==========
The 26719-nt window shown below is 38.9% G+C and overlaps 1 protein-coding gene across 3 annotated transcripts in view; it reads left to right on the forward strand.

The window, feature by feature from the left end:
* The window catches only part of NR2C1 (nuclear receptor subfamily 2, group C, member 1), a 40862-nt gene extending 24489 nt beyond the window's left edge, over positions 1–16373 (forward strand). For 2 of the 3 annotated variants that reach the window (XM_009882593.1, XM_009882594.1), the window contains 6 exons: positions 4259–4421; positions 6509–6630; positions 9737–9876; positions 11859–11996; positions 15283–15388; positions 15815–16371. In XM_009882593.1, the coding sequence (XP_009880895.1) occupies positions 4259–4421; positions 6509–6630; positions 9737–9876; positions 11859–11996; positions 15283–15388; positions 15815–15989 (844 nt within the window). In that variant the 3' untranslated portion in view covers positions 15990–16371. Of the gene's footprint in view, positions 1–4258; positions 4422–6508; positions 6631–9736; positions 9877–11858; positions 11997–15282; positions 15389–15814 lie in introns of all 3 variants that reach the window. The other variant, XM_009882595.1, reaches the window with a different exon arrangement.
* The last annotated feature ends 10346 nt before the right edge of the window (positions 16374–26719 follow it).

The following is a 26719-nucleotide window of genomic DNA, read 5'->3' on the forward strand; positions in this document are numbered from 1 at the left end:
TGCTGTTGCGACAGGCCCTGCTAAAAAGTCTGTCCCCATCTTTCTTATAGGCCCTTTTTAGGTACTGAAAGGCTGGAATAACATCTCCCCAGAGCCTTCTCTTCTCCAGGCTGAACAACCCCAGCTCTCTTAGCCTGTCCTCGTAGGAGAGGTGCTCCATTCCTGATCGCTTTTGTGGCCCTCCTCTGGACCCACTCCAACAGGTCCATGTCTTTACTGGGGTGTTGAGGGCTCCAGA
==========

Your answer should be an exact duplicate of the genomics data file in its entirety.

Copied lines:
The 26719-nt window shown below is 38.9% G+C and overlaps 1 protein-coding gene across 3 annotated transcripts in view; it reads left to right on the forward strand.

The window, feature by feature from the left end:
* The window catches only part of NR2C1 (nuclear receptor subfamily 2, group C, member 1), a 40862-nt gene extending 24489 nt beyond the window's left edge, over positions 1–16373 (forward strand). For 2 of the 3 annotated variants that reach the window (XM_009882593.1, XM_009882594.1), the window contains 6 exons: positions 4259–4421; positions 6509–6630; positions 9737–9876; positions 11859–11996; positions 15283–15388; positions 15815–16371. In XM_009882593.1, the coding sequence (XP_009880895.1) occupies positions 4259–4421; positions 6509–6630; positions 9737–9876; positions 11859–11996; positions 15283–15388; positions 15815–15989 (844 nt within the window). In that variant the 3' untranslated portion in view covers positions 15990–16371. Of the gene's footprint in view, positions 1–4258; positions 4422–6508; positions 6631–9736; positions 9877–11858; positions 11997–15282; positions 15389–15814 lie in introns of all 3 variants that reach the window. The other variant, XM_009882595.1, reaches the window with a different exon arrangement.
* The last annotated feature ends 10346 nt before the right edge of the window (positions 16374–26719 follow it).

The following is a 26719-nucleotide window of genomic DNA, read 5'->3' on the forward strand; positions in this document are numbered from 1 at the left end:
TGCTGTTGCGACAGGCCCTGCTAAAAAGTCTGTCCCCATCTTTCTTATAGGCCCTTTTTAGGTACTGAAAGGCTGGAATAACATCTCCCCAGAGCCTTCTCTTCTCCAGGCTGAACAACCCCAGCTCTCTTAGCCTGTCCTCGTAGGAGAGGTGCTCCATTCCTGATCGCTTTTGTGGCCCTCCTCTGGACCCACTCCAACAGGTCCATGTCTTTACTGGGGTGTTGAGGGCTCCAGA